13/10/2014

By Vincent Potier, COO of Captify

Taking the leap

For any small business, expanding into a new market is both incredibly exciting and extremely daunting. Expanding overseas not only marks how far you’ve come and your speed of growth, it paves the way for the future of your business. But in an economic environment that demands you either “diversify or die”, how can businesses ensure they’re expanding wisely, and setting themselves up for success?

Growing your business abroad shouldn’t be a move embroiled in fret and fear of failure. Getting to know the new market, choosing a location carefully and keeping a tight hold on your brand’s identity will give you a fighting chance of achieving your overseas ambition. It’s all in the background research.

Knowing your market

You may know your current market inside out, but this won’t get you very far in your new venture overseas. The first rule of thumb is to get to grips with the individual quirks and patterns of the market you’re moving into. A great way of fast-tracking this learning process is to draw on the knowledge and expertise of someone who has spent years operating in the market you’re moving into.

Location, location, location

As with buying a property, finding the right location for your expansion is crucial. It’s not simply a case of joining the ranks of companies rushing to set up in a particular “hot spot”. With the German ad tech industry seeing some of the fastest growth in Europe, is was an obvious place for Captify to grow its presence overseas. But Germany is extremely decentralised, meaning there isn’t one obvious location to set up a new office. Cologne is the home of insurance, Frankfurt is the main hub for banking and Berlin has created a name for itself as the capital of start-ups, due to the large number of developers based in the area and the low rent prices.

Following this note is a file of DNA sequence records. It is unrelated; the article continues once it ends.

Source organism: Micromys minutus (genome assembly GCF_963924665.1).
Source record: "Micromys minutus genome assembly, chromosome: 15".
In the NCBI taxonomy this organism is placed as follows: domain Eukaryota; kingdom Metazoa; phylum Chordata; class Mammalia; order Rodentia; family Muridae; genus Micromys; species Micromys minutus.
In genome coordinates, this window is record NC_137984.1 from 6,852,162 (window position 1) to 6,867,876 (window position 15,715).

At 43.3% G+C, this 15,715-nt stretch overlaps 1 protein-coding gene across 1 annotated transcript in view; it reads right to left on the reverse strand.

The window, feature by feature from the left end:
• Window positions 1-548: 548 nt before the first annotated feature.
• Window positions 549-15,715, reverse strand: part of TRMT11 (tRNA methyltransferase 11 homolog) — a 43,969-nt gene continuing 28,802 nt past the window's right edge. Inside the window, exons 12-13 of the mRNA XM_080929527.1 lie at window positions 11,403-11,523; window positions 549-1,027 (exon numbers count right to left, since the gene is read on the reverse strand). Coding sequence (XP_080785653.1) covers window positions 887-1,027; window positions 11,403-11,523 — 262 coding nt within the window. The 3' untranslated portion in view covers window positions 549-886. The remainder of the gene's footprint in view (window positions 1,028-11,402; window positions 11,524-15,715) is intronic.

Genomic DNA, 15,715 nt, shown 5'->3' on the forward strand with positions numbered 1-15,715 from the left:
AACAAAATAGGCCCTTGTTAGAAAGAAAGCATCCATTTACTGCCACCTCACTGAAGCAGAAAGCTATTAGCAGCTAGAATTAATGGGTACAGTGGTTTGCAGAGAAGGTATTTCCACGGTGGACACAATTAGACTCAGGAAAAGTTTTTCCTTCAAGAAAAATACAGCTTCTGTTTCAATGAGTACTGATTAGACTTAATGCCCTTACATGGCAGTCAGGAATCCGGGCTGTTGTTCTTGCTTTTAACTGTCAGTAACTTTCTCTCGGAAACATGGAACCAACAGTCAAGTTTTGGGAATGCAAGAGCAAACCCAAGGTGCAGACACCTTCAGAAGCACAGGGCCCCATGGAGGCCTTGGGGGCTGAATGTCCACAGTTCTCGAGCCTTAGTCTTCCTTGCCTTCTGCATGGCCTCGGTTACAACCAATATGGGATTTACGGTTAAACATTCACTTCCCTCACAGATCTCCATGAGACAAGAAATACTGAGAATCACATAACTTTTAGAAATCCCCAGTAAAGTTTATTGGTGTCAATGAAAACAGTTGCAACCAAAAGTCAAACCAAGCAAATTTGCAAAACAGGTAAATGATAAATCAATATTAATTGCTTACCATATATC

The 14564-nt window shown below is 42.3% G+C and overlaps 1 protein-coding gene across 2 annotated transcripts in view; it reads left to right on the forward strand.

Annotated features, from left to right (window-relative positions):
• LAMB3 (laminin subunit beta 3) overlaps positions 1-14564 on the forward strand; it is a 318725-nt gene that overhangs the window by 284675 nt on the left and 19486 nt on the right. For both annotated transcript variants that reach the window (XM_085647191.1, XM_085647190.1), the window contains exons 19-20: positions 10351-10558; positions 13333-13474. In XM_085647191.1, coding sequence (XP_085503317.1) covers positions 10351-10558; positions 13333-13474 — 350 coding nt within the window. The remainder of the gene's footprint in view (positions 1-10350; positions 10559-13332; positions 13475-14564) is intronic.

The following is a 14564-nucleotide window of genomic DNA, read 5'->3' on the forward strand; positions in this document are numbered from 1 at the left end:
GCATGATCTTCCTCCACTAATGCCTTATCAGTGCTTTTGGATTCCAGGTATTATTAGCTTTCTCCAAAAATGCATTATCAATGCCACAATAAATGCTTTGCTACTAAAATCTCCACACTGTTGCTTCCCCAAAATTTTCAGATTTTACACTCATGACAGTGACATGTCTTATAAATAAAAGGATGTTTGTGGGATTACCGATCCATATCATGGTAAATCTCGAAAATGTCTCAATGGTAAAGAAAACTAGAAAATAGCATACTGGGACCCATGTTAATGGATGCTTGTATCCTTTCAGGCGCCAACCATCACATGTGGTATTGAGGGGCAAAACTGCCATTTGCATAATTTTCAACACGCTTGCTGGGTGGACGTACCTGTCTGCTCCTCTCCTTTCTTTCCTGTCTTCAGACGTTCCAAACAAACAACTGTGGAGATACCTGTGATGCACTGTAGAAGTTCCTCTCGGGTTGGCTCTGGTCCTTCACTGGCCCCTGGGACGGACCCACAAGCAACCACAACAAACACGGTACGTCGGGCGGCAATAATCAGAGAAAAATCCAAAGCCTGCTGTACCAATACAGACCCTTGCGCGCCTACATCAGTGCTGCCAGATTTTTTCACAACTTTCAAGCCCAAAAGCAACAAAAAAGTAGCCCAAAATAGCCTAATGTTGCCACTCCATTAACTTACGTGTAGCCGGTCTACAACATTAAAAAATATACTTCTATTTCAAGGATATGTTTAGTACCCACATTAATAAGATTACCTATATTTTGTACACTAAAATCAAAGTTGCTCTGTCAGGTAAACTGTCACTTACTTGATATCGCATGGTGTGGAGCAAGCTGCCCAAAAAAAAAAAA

You need to base your business in an area that allows you to build on your network and connect easily with relevant organisations. For Captify, Hamburg was an obvious choice because it has a very strong media tradition and services history. The city is a leading German market for advertising agencies, making it an excellent base to grow commercially, and its media lineage provides a pool of appropriate staff to recruit new talent from.

Balancing brand identity

Finally, it’s important to consider how your company’s identity will translate in the new market. While you must embrace and adapt to the culture and traditions of your new location, it’s equally important to keep a close grip on your business’ mentality and ethos. Your new location shouldn’t dictate your company’s culture because you will lose the individual quirks that are the building blocks of your brand’s identity. Failing to preserve your identity will lead to the creation of a patchwork of companies bound only by brand names and technology; not the best way to build a strong, cohesive company.

Likewise, barging into a new market and trying to force it to adhere to your way of doing business won’t work either. Balancing your brand identity with the demands of the new market you’re operating in will engender you to other local businesses.

Because of the speed at which they operate, digital businesses sometimes rush head first into overseas expansions without investing enough time into background planning. But they should. Nail the above three factors, and the challenges you face when expanding overseas will pale in comparison to the opportunities that will come your way.